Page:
Thévenet had been losing time and at stage 19 he finally abandoned, weakened by hepatitis.
Lucien van Impe won the Tour, beating Zoetemelk by 4 minutes, 14 seconds. It was his only Tour victory and he remains the last Belgian to win the Tour. To this day, he is troubled by Guimard’s remarks that van Impe would not have won the Tour without his encouragement and threats. Van Impe says that Guimard talked to him as if he were a child, and after the 1976 season, van Impe changed teams.
Freddy Maertens won 8 stages in the 1976 tour, equaling the record set by Charles Pélissier in 1930 and Merckx in 1970 and 1974.
And Raymond Poulidor? He finished third, 12 minutes, 8 seconds behind winner van Impe. This was the fourteenth and final Tour de France for the 40-year old Poulidor. He abandoned only twice and finished with 3 second and 5 third places. In all those years of riding the Tour from 1961 to 1976 he never spent a single day in Yellow, not one. Poulidor’s 8 times on the podium is a record. Zoetemelk, Hinault, Ullrich and Armstrong each accumulated 7, and Anquetil, Merckx and Garrigou 6.
Celestino Vercelli, riding with G.B. Baronchelli, Walter Riccomi and Wladimiro Panizza on the SCIC-Fiat team, talked to us about the 1976 Tour: “This was the year the Cannibal Eddy Merckx stayed home. This Tour was won by van Impe. Every stage of this Tour was very, very hard. Just to get an idea of the difficulties we faced, in Bordeaux, in incredibly hot weather, we raced 3 stages the same day. In the evening in the hotel (hotel is a big word for the place we stayed), we slept in big rooms together. I was running a high temperature, I was very tired and hot. I don’t have words for that day on the bike.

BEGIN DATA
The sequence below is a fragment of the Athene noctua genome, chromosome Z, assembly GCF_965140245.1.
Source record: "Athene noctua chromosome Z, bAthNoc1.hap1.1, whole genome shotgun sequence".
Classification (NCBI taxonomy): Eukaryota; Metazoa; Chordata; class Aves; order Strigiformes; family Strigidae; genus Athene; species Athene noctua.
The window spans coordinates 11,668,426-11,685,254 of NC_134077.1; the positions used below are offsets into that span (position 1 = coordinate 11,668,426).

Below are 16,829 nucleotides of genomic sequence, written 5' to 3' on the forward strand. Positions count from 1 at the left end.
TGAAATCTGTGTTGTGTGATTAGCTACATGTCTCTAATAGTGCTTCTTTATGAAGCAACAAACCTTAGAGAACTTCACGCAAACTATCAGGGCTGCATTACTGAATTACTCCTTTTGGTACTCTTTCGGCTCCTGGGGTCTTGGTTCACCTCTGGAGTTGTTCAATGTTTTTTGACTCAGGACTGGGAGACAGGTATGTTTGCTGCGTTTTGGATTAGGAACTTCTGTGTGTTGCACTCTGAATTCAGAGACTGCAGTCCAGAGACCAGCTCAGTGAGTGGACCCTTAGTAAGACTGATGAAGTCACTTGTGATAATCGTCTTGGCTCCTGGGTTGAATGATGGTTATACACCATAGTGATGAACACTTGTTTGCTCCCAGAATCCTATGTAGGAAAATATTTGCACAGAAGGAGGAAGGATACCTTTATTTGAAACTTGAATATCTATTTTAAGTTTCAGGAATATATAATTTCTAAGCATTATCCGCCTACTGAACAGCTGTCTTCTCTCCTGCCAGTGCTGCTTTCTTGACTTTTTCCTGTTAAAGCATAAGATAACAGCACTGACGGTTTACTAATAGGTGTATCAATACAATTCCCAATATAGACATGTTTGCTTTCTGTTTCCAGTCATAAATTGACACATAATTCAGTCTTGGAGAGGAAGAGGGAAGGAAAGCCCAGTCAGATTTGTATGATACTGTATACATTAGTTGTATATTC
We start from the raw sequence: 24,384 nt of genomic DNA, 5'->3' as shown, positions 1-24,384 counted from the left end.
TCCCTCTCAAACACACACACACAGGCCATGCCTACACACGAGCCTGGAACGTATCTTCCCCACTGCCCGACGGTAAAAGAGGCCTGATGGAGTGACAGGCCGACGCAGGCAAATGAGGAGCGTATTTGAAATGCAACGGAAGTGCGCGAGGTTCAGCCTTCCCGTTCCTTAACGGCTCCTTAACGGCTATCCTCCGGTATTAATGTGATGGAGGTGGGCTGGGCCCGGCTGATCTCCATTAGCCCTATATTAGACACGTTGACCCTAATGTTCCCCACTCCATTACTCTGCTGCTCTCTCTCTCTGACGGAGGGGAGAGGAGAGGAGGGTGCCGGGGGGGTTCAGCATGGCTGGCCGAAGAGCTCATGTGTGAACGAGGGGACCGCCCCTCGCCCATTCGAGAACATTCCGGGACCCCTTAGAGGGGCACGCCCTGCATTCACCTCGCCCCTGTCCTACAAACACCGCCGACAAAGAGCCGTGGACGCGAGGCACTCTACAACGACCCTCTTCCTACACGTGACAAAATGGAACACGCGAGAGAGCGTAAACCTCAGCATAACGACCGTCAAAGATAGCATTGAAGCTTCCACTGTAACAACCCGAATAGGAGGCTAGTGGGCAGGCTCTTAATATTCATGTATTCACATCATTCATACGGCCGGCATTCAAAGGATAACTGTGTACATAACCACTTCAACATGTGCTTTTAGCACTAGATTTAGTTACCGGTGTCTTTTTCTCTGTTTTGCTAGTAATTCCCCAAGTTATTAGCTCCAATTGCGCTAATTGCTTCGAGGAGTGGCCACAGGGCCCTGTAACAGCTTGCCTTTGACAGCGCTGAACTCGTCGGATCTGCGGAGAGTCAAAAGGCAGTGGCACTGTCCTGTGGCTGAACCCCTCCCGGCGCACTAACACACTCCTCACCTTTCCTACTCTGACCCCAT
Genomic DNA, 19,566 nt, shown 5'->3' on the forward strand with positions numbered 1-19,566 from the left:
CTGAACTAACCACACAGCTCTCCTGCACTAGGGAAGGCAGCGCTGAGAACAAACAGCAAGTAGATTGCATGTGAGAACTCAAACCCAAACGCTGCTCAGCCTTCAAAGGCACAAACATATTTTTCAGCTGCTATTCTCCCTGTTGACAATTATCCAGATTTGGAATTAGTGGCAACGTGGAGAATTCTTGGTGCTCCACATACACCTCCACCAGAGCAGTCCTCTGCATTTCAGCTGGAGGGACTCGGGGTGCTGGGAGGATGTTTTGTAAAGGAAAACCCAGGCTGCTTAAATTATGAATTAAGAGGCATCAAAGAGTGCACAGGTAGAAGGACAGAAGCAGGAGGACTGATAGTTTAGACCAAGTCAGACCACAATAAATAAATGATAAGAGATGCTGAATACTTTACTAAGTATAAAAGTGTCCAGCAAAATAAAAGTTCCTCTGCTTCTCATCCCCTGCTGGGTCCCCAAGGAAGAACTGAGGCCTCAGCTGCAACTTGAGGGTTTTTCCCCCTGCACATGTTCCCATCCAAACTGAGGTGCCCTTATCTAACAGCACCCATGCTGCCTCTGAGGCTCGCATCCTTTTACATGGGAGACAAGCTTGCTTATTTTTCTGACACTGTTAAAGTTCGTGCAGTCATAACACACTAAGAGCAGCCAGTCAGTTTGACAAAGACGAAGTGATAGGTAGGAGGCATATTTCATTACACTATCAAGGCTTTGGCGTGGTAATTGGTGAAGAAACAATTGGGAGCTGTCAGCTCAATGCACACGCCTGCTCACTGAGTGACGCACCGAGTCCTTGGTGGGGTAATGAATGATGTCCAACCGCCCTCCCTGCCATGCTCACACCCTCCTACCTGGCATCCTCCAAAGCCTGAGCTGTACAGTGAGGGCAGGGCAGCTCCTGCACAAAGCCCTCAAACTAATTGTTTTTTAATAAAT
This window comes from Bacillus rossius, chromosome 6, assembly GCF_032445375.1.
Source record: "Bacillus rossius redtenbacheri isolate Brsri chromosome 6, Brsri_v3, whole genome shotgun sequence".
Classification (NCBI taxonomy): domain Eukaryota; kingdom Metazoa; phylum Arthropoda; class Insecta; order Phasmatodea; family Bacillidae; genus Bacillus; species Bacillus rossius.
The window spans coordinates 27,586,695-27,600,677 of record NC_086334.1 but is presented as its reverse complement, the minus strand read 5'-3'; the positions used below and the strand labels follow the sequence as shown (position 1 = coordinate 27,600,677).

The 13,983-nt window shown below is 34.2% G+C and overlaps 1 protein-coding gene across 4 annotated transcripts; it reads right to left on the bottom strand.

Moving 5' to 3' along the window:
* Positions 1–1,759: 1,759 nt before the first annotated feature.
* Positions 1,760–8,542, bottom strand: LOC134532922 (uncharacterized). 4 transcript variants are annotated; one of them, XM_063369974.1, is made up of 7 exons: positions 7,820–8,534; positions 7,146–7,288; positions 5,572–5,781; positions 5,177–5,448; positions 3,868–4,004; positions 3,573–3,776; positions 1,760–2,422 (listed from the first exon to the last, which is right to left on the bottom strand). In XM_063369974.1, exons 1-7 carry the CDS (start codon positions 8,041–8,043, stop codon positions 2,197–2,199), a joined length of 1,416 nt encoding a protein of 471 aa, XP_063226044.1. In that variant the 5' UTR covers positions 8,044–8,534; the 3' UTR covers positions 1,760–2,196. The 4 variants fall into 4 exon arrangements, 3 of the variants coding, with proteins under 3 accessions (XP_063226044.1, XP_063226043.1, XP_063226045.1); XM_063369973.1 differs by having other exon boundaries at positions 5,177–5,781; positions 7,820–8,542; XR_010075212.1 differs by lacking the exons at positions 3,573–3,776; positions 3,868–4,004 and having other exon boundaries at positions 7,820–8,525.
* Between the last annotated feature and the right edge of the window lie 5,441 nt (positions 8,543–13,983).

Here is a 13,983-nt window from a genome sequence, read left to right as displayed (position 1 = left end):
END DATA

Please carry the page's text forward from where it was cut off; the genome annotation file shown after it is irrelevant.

“When we were riding the Pyrenean stages, the asphalt melted. You can imagine the huge difficulties we faced riding in the mountains in the soft asphalt. In the descent the situation was better with the tires holding the soft road very well. The big problem was the difficulty in removing the asphalt from our legs in the evening.”
Final 1976 Tour de France General Classification:
1. Lucien van Impe (Gitane-Campagnolo): 116 hours 22 minutes 23 seconds
2. Joop Zoetemelk (Gan-Mercier) @ 4 minutes 14 seconds
3. Raymond Poulidor (Gan-Mercier) @ 12 minutes 8 seconds
4. Raymond Delisle (Peugeot) @ 12 minutes 17 seconds
5. Walter Riccomi (SCIC) @ 12 minutes 39 seconds
1. Giancarlo Bellini: 170 points
2. Lucien van Impe: 169 points
3. Joop Zoetemelk: 119 points
1. Freddy Maertens: 293 points
2. Pierino Gavazzi: 140 points
3. Jacques Esclassan: 128 points
Excerpted from Bill and Carol McGann’s The Story of the Tour de France, Volume II. You can find both volumes here.
Image: John Pierce, Photosport International